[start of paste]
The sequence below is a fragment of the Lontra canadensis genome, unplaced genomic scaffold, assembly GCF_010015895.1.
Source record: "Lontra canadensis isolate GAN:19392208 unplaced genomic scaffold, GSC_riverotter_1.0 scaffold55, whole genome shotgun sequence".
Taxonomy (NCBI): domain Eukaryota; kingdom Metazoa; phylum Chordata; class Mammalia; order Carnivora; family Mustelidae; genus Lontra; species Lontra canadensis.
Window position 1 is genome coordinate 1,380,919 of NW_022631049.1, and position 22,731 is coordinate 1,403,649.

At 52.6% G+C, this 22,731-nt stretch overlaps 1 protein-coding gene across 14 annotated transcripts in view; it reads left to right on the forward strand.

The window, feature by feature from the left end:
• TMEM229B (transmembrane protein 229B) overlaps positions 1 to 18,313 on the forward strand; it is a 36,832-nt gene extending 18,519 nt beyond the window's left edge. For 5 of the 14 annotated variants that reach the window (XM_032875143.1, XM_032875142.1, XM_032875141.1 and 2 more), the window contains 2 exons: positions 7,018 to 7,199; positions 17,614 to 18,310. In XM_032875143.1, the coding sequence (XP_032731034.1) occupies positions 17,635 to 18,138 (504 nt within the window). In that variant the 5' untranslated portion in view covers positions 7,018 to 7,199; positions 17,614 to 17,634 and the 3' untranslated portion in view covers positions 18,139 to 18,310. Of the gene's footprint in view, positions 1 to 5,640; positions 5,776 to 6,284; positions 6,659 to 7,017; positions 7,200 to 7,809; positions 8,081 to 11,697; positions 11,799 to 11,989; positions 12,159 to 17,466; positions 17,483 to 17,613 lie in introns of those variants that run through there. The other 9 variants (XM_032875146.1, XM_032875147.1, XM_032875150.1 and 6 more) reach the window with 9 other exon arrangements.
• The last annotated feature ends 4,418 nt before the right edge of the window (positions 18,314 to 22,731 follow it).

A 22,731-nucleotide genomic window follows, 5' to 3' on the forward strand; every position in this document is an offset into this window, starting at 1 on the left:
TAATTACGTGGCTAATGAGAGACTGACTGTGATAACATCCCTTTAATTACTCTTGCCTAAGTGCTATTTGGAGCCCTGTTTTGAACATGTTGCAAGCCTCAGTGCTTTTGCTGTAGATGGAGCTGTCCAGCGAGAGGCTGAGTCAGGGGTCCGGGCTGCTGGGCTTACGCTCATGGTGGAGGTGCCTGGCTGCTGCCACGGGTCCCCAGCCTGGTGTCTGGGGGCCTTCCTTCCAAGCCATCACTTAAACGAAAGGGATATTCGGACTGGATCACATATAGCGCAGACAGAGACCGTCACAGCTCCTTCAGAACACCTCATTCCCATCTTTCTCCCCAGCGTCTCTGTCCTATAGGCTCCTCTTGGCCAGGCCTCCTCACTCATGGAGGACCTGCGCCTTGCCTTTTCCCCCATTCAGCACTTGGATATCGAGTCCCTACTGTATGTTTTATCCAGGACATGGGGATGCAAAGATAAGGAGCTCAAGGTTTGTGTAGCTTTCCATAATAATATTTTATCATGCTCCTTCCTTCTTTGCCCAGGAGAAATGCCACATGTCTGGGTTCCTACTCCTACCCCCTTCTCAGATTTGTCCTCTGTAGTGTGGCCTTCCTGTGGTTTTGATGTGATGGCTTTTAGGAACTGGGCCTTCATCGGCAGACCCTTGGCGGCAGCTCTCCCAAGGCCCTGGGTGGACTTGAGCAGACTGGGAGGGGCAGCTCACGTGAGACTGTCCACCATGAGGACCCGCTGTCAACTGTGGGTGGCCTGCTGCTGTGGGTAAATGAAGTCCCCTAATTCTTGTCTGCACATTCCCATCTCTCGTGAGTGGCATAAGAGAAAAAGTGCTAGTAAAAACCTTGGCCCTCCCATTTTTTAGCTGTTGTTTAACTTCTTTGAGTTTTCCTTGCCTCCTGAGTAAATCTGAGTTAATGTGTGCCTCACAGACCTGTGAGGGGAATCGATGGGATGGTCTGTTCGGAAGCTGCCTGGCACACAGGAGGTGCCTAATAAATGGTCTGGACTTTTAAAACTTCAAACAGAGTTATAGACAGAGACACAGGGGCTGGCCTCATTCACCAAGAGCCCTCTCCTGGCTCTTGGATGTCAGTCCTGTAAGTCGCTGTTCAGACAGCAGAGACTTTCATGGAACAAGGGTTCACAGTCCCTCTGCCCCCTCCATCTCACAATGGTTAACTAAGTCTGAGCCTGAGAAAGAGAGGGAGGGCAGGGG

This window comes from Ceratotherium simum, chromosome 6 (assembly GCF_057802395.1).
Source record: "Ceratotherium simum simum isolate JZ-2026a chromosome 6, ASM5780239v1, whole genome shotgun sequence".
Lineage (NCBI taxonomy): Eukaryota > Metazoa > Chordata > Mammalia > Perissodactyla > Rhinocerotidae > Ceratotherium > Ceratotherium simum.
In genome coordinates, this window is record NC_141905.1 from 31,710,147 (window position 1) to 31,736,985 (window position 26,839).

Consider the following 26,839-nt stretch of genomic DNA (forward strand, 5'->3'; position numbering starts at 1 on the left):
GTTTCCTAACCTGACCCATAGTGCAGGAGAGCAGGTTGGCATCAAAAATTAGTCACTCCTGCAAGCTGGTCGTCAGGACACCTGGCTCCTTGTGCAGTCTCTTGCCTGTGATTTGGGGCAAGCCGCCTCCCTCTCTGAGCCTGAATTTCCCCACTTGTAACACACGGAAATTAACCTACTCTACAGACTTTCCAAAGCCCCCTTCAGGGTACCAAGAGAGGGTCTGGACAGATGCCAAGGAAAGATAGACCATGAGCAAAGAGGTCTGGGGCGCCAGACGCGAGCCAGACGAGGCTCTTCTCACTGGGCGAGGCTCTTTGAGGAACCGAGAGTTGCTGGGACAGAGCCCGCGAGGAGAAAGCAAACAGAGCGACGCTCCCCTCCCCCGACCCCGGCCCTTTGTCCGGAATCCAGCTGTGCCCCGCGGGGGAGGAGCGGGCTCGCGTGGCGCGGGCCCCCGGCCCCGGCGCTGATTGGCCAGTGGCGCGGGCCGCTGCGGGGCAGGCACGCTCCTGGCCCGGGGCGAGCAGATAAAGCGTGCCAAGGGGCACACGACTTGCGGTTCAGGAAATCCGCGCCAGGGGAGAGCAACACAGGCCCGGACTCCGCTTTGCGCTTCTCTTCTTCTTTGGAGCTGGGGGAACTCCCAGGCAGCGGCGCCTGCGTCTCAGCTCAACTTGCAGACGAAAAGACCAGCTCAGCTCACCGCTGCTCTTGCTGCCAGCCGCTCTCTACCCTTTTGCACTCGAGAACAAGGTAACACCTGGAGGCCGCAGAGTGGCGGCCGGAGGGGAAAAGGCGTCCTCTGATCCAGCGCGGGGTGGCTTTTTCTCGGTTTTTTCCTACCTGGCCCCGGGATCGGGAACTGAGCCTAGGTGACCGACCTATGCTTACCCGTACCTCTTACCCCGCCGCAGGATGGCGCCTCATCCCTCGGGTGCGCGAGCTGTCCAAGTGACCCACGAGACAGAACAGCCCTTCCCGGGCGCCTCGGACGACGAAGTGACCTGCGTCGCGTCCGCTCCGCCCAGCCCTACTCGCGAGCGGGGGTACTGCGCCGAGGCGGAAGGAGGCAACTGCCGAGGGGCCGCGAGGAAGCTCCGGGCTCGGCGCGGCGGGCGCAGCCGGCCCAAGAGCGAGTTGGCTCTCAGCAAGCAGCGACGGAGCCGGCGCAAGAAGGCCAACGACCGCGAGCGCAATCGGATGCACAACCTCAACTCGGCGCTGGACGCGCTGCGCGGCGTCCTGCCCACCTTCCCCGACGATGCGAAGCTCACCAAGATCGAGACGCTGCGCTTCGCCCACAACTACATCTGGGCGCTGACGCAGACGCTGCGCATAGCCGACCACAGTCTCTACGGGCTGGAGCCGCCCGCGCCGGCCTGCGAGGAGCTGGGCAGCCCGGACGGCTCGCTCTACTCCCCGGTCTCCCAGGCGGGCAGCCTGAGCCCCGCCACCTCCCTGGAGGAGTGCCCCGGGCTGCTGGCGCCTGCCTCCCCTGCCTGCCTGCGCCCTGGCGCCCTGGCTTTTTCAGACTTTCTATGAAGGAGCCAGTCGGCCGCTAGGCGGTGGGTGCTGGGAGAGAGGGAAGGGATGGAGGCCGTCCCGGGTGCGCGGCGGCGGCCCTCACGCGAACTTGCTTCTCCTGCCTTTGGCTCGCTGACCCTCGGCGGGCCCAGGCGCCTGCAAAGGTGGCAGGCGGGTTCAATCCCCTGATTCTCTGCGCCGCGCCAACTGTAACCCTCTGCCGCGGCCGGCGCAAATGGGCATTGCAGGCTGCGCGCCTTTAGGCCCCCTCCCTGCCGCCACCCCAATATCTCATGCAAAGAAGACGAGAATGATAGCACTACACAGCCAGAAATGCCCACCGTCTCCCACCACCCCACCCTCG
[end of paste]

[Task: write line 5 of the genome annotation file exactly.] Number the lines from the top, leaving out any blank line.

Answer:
At 52.6% G+C, this 22,731-nt stretch overlaps 1 protein-coding gene across 14 annotated transcripts in view; it reads left to right on the forward strand.